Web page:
Gyor and Lake Balaton
When someone suggested Hungary as a great short break destination I immediately thought of Budapest, it was the only place I knew in Hungary. But, no, it was not the capital that was suggested, it was Hungary’s northwest corner known as Transdanubia. As I was to find out, this is a stunning area with a rich history, sophisticated architecture, wonderful countryside, friendly people and such good value for money.
Transdanubia covers the west of Hungary and boarders Austria, Slovakia, Slovenia and Croatia. It is much quieter than the capital but is equally rich in history and culture and has the added benefit of beautiful countryside and is one of the main wine producing areas in Hungary. Transdanubia has been inhabited since the Roman times, was ruled by the Turks for a time and is right in the heart of what was the Austria-Hungarian Empire. It is in a strategic position where two rivers join the mighty Danube and is well served by road and rail connections to both Budapest and Vienna. The history of this area has left a great diversity of architecture both in the cities and the countryside and the architecture also reminds us that it is less than 30 years since the Hungarian revolution that once again established Hungary as a democratic country.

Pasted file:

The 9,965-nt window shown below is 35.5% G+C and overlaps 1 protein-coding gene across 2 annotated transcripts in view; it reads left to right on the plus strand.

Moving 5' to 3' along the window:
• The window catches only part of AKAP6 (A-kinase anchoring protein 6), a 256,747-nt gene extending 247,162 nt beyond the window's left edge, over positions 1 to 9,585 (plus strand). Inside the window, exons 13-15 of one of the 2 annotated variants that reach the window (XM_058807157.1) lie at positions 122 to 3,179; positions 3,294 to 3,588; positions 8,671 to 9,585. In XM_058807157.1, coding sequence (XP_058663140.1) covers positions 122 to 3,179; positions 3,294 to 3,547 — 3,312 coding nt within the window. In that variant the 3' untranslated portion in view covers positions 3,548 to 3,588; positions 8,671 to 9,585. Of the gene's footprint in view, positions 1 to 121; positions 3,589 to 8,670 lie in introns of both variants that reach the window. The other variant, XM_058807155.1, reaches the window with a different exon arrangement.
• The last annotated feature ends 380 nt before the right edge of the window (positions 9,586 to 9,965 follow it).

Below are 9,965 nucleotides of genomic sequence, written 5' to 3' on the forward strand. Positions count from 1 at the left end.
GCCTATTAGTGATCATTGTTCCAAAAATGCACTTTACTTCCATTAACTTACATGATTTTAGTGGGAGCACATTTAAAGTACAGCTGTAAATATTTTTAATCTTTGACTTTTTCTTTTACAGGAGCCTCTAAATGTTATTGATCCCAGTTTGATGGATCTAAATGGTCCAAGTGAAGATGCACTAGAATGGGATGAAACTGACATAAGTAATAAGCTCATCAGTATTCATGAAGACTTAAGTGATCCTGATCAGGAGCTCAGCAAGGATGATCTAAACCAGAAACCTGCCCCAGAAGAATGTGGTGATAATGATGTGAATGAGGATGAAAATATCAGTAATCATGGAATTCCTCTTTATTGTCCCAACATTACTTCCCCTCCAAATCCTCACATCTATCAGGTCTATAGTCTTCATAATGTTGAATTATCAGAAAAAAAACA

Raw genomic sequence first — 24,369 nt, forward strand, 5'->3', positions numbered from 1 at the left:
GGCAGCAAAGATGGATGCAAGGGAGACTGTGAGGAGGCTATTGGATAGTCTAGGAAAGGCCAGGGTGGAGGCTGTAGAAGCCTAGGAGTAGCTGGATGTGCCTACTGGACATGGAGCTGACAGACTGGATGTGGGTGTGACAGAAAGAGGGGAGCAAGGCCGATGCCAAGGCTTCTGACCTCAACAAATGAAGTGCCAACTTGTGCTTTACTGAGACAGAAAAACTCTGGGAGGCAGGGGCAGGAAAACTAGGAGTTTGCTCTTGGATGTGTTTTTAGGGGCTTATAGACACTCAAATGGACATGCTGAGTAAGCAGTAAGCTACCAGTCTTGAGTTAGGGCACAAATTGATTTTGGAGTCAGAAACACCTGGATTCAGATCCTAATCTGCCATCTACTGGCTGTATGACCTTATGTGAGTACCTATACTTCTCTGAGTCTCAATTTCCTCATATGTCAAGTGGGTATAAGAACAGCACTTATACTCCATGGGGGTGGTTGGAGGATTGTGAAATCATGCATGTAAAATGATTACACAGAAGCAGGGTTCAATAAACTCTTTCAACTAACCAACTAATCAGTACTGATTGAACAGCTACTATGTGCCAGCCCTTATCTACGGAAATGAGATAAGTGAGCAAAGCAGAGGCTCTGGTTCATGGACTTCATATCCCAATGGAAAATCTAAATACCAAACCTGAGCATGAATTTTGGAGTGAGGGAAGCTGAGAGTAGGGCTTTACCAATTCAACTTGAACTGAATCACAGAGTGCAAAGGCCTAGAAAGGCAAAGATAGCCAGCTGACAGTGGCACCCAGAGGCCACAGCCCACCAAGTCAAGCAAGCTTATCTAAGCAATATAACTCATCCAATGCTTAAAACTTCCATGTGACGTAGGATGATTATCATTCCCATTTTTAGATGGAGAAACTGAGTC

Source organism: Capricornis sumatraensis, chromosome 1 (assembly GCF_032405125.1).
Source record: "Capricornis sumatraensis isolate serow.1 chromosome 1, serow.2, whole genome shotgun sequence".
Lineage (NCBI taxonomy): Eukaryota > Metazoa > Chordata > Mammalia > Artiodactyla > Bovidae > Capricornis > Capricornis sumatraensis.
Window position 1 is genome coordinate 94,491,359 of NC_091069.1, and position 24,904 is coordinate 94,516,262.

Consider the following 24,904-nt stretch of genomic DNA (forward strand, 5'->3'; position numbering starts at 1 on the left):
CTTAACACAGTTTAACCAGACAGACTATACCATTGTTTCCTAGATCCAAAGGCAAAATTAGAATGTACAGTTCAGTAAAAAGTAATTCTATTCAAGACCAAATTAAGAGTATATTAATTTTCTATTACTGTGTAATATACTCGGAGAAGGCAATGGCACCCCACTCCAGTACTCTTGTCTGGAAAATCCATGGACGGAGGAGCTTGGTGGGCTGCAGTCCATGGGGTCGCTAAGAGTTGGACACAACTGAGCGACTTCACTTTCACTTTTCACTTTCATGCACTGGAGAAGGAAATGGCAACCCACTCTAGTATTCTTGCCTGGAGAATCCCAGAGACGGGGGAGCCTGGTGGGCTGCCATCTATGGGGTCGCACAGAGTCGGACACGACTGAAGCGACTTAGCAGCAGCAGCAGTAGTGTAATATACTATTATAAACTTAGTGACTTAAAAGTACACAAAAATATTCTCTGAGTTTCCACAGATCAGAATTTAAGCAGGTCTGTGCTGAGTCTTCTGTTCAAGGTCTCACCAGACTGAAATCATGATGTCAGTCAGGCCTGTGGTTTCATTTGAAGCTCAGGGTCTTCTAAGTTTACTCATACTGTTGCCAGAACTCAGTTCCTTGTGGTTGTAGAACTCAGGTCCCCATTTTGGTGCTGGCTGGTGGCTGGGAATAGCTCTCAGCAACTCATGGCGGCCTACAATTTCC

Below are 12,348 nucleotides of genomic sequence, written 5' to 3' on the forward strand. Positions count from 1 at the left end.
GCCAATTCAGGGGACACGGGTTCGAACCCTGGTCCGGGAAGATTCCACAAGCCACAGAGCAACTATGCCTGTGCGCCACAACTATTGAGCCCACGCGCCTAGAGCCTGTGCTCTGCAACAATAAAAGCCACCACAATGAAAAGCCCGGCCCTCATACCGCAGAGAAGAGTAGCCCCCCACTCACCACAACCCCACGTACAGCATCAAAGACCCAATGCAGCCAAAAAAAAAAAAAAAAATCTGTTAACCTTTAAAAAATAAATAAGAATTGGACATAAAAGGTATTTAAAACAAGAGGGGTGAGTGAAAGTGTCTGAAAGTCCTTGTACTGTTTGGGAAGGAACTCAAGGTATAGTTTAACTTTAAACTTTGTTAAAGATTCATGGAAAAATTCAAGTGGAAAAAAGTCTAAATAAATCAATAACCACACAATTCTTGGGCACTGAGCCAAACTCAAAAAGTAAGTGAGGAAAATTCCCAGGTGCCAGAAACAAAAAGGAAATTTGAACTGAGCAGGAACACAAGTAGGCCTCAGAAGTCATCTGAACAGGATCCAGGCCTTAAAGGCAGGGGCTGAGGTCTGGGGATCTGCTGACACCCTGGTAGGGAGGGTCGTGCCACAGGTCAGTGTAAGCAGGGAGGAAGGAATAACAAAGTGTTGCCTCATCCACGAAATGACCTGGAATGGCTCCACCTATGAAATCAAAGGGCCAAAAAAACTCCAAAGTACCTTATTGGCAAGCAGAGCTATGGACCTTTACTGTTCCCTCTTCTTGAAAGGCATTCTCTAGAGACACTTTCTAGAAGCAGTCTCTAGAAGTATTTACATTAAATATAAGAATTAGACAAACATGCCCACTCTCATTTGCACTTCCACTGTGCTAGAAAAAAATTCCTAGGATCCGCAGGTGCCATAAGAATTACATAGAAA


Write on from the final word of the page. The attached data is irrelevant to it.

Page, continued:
As I was on a 4 day short break, I chose to base myself in Gyor, half way between Vienna and Budapest and took a morning flight to Vienna. I planned to explore the countryside as well as the city of Gyor so I hired a car at the airport and around an hour later I was in Gyor with plenty of time to explore the city and have dinner.
Gyor is a thriving cosmopolitan city with a rich history and a lively bar and cafe culture was very evident during the hot June evening. Many of the cafes and bars have outdoor seating and a wide variety of music could be heard as you stroll along the pedestrianised streets. Outside one of the bars a jazz band was playing and passers-by broke into dance in the street. Rich aromas of steaks and other grilled meats from restaurants blended with the sweet smell of waffle cones and coffee from some of the many Gelateria. It was hard not to be hungry and that was just as well as there are many different types of food available. The meal I had was substantial, very well prepared and exceptional value for money at under £10 all in.
The rich history of the city was very evident in the many impressive buildings and Gyor is compact enough to be explored on foot, especially the Old Town. The Cathedral and the Bishops Palace are probably the most spectacular and substantial buildings in the Old Town, but the enormous main square as well as many of the streets radiating from it also contain many other hidden gems including the house where Napoleon stayed and the very unusual Jedlik fountain named after Anyos Jedlik the inventor of the soda making machine who lived in Gyor for most of his life.
Whilst there are other wonderful cities in this region, for me, the more rural areas of Transdanubia reveal some of the real hidden gems. On the second day I took a drive south of Gyor and in under 30 minutes found myself approaching the small town of Pannonhalma and set high above the plains on a prominent hill was the imposing sight of the World Heritage listed Pannonhalma Monastery. The monastery is an imposing sight and the views over the surrounding countryside are equally impressive once you reach the Monastery buildings.